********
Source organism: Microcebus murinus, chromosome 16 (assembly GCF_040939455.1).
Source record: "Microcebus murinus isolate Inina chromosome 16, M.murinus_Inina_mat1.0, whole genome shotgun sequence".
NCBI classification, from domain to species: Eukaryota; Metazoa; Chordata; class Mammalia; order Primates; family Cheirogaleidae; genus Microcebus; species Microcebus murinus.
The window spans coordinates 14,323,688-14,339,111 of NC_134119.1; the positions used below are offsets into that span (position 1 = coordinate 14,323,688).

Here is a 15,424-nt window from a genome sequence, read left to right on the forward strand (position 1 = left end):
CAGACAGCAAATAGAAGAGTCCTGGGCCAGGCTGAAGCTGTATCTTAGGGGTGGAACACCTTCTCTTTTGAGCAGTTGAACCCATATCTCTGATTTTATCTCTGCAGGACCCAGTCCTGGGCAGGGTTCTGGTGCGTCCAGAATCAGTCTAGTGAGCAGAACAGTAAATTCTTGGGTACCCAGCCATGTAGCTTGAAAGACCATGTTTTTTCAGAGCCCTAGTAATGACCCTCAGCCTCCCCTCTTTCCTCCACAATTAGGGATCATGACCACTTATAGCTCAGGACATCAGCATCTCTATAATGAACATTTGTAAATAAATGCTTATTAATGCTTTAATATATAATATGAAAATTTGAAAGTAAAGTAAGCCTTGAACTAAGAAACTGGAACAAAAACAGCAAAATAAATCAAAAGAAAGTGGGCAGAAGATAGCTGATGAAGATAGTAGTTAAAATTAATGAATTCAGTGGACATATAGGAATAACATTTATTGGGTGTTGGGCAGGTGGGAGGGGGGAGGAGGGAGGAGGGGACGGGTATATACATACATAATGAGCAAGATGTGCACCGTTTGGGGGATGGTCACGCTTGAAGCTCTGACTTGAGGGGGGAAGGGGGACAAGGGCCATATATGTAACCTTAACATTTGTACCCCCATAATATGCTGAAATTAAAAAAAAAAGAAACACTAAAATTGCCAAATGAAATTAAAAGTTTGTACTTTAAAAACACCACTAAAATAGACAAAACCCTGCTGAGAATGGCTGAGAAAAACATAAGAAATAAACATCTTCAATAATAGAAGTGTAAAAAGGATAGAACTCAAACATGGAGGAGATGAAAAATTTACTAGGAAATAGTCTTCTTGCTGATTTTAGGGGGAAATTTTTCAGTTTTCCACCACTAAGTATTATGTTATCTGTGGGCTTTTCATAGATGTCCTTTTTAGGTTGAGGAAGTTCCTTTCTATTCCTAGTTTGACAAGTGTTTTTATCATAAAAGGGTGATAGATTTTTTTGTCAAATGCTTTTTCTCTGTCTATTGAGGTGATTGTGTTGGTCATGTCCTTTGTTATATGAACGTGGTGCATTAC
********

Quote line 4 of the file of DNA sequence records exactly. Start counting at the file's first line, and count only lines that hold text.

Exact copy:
The window spans coordinates 14,323,688-14,339,111 of NC_134119.1; the positions used below are offsets into that span (position 1 = coordinate 14,323,688).